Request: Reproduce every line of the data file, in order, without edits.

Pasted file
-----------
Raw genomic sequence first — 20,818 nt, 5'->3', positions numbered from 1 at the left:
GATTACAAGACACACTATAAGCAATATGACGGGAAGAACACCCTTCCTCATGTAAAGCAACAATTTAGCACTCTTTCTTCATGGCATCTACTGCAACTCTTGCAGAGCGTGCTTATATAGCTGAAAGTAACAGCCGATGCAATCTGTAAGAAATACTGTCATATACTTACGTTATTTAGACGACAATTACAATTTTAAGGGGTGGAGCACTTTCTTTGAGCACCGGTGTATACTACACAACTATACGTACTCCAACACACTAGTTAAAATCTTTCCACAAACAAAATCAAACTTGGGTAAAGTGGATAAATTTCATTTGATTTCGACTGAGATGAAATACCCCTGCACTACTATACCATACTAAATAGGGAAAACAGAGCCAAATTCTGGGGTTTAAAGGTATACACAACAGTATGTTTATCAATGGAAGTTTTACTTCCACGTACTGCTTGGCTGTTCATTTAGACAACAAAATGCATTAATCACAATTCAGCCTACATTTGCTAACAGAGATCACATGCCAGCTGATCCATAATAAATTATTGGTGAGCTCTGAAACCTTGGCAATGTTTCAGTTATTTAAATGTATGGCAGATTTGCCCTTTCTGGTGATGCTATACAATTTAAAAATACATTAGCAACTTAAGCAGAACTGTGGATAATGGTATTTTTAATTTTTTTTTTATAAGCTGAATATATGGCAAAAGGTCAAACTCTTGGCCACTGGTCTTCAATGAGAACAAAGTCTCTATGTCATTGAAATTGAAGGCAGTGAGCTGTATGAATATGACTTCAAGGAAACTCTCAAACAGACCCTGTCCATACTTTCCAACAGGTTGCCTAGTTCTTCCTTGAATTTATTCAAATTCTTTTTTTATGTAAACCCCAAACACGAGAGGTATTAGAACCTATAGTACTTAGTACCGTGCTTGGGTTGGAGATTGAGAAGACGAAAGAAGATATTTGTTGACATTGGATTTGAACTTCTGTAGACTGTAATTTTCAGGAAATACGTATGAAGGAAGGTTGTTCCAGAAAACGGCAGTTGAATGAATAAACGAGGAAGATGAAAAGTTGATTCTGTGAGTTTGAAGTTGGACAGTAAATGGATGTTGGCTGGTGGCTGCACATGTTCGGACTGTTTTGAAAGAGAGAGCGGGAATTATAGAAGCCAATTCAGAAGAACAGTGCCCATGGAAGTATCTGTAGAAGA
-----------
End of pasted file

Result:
Raw genomic sequence first — 20,818 nt, 5'->3', positions numbered from 1 at the left:
GATTACAAGACACACTATAAGCAATATGACGGGAAGAACACCCTTCCTCATGTAAAGCAACAATTTAGCACTCTTTCTTCATGGCATCTACTGCAACTCTTGCAGAGCGTGCTTATATAGCTGAAAGTAACAGCCGATGCAATCTGTAAGAAATACTGTCATATACTTACGTTATTTAGACGACAATTACAATTTTAAGGGGTGGAGCACTTTCTTTGAGCACCGGTGTATACTACACAACTATACGTACTCCAACACACTAGTTAAAATCTTTCCACAAACAAAATCAAACTTGGGTAAAGTGGATAAATTTCATTTGATTTCGACTGAGATGAAATACCCCTGCACTACTATACCATACTAAATAGGGAAAACAGAGCCAAATTCTGGGGTTTAAAGGTATACACAACAGTATGTTTATCAATGGAAGTTTTACTTCCACGTACTGCTTGGCTGTTCATTTAGACAACAAAATGCATTAATCACAATTCAGCCTACATTTGCTAACAGAGATCACATGCCAGCTGATCCATAATAAATTATTGGTGAGCTCTGAAACCTTGGCAATGTTTCAGTTATTTAAATGTATGGCAGATTTGCCCTTTCTGGTGATGCTATACAATTTAAAAATACATTAGCAACTTAAGCAGAACTGTGGATAATGGTATTTTTAATTTTTTTTTTATAAGCTGAATATATGGCAAAAGGTCAAACTCTTGGCCACTGGTCTTCAATGAGAACAAAGTCTCTATGTCATTGAAATTGAAGGCAGTGAGCTGTATGAATATGACTTCAAGGAAACTCTCAAACAGACCCTGTCCATACTTTCCAACAGGTTGCCTAGTTCTTCCTTGAATTTATTCAAATTCTTTTTTTATGTAAACCCCAAACACGAGAGGTATTAGAACCTATAGTACTTAGTACCGTGCTTGGGTTGGAGATTGAGAAGACGAAAGAAGATATTTGTTGACATTGGATTTGAACTTCTGTAGACTGTAATTTTCAGGAAATACGTATGAAGGAAGGTTGTTCCAGAAAACGGCAGTTGAATGAATAAACGAGGAAGATGAAAAGTTGATTCTGTGAGTTTGAAGTTGGACAGTAAATGGATGTTGGCTGGTGGCTGCACATGTTCGGACTGTTTTGAAAGAGAGAGCGGGAATTATAGAAGCCAATTCAGAAGAACAGTGCCCATGGAAGTATCTGTAGAAGA